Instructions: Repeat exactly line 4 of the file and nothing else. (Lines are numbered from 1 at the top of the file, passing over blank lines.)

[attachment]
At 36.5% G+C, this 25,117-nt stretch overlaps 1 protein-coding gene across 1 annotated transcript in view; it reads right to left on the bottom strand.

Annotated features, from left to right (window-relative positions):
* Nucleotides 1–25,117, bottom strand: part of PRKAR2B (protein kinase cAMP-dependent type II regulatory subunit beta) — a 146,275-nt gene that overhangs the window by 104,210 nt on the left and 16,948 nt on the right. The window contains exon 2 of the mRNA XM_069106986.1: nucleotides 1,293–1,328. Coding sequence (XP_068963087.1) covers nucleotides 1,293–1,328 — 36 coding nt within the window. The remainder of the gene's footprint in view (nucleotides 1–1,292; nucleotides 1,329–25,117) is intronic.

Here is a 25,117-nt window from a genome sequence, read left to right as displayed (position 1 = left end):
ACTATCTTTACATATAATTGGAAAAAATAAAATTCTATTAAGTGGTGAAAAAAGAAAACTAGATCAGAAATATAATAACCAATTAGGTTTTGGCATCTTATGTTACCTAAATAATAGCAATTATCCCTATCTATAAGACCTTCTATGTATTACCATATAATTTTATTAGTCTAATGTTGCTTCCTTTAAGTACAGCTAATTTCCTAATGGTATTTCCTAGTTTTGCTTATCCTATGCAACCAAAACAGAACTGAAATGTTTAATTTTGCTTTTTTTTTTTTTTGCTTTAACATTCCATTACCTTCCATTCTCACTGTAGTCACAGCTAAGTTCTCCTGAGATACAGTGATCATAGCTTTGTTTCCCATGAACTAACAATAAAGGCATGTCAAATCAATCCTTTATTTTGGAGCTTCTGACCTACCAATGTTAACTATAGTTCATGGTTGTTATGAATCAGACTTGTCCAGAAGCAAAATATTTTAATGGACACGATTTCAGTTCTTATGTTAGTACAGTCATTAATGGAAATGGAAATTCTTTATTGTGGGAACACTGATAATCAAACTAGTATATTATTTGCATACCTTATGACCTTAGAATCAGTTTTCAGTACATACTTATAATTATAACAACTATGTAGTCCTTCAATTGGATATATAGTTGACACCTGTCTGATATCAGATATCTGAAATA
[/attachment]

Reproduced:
Here is a 25,117-nt window from a genome sequence, read left to right as displayed (position 1 = left end):